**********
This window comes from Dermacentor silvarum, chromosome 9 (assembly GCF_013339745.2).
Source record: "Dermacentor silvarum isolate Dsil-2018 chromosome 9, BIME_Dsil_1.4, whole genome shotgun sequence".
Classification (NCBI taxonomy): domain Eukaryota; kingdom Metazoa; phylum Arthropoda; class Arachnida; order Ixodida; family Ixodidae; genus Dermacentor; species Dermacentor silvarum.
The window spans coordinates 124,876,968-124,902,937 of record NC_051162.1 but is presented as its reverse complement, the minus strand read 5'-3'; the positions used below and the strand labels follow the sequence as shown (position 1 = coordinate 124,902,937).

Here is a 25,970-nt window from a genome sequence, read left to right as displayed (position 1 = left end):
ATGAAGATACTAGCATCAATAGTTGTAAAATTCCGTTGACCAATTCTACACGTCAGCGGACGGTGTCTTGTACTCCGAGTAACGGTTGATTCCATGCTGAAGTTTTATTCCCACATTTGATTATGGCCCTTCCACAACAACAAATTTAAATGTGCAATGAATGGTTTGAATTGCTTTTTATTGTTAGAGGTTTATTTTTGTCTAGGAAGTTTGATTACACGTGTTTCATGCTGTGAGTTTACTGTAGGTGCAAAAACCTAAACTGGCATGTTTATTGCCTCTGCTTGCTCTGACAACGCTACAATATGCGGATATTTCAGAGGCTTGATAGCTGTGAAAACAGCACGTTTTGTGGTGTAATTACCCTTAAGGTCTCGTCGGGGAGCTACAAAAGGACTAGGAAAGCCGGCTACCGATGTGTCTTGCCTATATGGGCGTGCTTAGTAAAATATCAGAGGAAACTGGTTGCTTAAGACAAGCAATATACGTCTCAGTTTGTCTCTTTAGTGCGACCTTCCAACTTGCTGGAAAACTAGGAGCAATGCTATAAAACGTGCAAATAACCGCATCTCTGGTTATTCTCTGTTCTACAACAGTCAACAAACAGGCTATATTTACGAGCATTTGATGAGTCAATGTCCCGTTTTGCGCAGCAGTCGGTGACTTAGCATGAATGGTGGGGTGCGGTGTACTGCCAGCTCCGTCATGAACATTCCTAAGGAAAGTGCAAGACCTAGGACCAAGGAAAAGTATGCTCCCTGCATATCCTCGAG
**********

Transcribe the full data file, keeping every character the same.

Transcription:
This window comes from Dermacentor silvarum, chromosome 9 (assembly GCF_013339745.2).
Source record: "Dermacentor silvarum isolate Dsil-2018 chromosome 9, BIME_Dsil_1.4, whole genome shotgun sequence".
Classification (NCBI taxonomy): domain Eukaryota; kingdom Metazoa; phylum Arthropoda; class Arachnida; order Ixodida; family Ixodidae; genus Dermacentor; species Dermacentor silvarum.
The window spans coordinates 124,876,968-124,902,937 of record NC_051162.1 but is presented as its reverse complement, the minus strand read 5'-3'; the positions used below and the strand labels follow the sequence as shown (position 1 = coordinate 124,902,937).

Here is a 25,970-nt window from a genome sequence, read left to right as displayed (position 1 = left end):
ATGAAGATACTAGCATCAATAGTTGTAAAATTCCGTTGACCAATTCTACACGTCAGCGGACGGTGTCTTGTACTCCGAGTAACGGTTGATTCCATGCTGAAGTTTTATTCCCACATTTGATTATGGCCCTTCCACAACAACAAATTTAAATGTGCAATGAATGGTTTGAATTGCTTTTTATTGTTAGAGGTTTATTTTTGTCTAGGAAGTTTGATTACACGTGTTTCATGCTGTGAGTTTACTGTAGGTGCAAAAACCTAAACTGGCATGTTTATTGCCTCTGCTTGCTCTGACAACGCTACAATATGCGGATATTTCAGAGGCTTGATAGCTGTGAAAACAGCACGTTTTGTGGTGTAATTACCCTTAAGGTCTCGTCGGGGAGCTACAAAAGGACTAGGAAAGCCGGCTACCGATGTGTCTTGCCTATATGGGCGTGCTTAGTAAAATATCAGAGGAAACTGGTTGCTTAAGACAAGCAATATACGTCTCAGTTTGTCTCTTTAGTGCGACCTTCCAACTTGCTGGAAAACTAGGAGCAATGCTATAAAACGTGCAAATAACCGCATCTCTGGTTATTCTCTGTTCTACAACAGTCAACAAACAGGCTATATTTACGAGCATTTGATGAGTCAATGTCCCGTTTTGCGCAGCAGTCGGTGACTTAGCATGAATGGTGGGGTGCGGTGTACTGCCAGCTCCGTCATGAACATTCCTAAGGAAAGTGCAAGACCTAGGACCAAGGAAAAGTATGCTCCCTGCATATCCTCGAG